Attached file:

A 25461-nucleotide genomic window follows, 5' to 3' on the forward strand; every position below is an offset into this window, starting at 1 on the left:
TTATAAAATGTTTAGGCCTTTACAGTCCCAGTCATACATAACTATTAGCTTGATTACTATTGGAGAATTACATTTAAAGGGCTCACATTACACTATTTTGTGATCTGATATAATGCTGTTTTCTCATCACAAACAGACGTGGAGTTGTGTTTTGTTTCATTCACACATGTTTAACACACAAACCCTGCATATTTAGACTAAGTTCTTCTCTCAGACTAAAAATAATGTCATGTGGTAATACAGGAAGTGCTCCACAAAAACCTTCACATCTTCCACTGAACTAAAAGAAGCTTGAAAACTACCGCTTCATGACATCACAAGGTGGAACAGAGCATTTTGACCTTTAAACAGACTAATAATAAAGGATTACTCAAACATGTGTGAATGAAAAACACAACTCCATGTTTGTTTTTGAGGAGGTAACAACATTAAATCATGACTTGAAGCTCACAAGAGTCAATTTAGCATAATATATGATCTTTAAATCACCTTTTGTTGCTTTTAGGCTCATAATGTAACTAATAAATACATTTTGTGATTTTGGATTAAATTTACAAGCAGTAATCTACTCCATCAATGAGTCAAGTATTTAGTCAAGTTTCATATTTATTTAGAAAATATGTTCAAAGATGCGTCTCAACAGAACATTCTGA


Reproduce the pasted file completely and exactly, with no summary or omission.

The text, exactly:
A 25461-nucleotide genomic window follows, 5' to 3' on the forward strand; every position below is an offset into this window, starting at 1 on the left:
TTATAAAATGTTTAGGCCTTTACAGTCCCAGTCATACATAACTATTAGCTTGATTACTATTGGAGAATTACATTTAAAGGGCTCACATTACACTATTTTGTGATCTGATATAATGCTGTTTTCTCATCACAAACAGACGTGGAGTTGTGTTTTGTTTCATTCACACATGTTTAACACACAAACCCTGCATATTTAGACTAAGTTCTTCTCTCAGACTAAAAATAATGTCATGTGGTAATACAGGAAGTGCTCCACAAAAACCTTCACATCTTCCACTGAACTAAAAGAAGCTTGAAAACTACCGCTTCATGACATCACAAGGTGGAACAGAGCATTTTGACCTTTAAACAGACTAATAATAAAGGATTACTCAAACATGTGTGAATGAAAAACACAACTCCATGTTTGTTTTTGAGGAGGTAACAACATTAAATCATGACTTGAAGCTCACAAGAGTCAATTTAGCATAATATATGATCTTTAAATCACCTTTTGTTGCTTTTAGGCTCATAATGTAACTAATAAATACATTTTGTGATTTTGGATTAAATTTACAAGCAGTAATCTACTCCATCAATGAGTCAAGTATTTAGTCAAGTTTCATATTTATTTAGAAAATATGTTCAAAGATGCGTCTCAACAGAACATTCTGA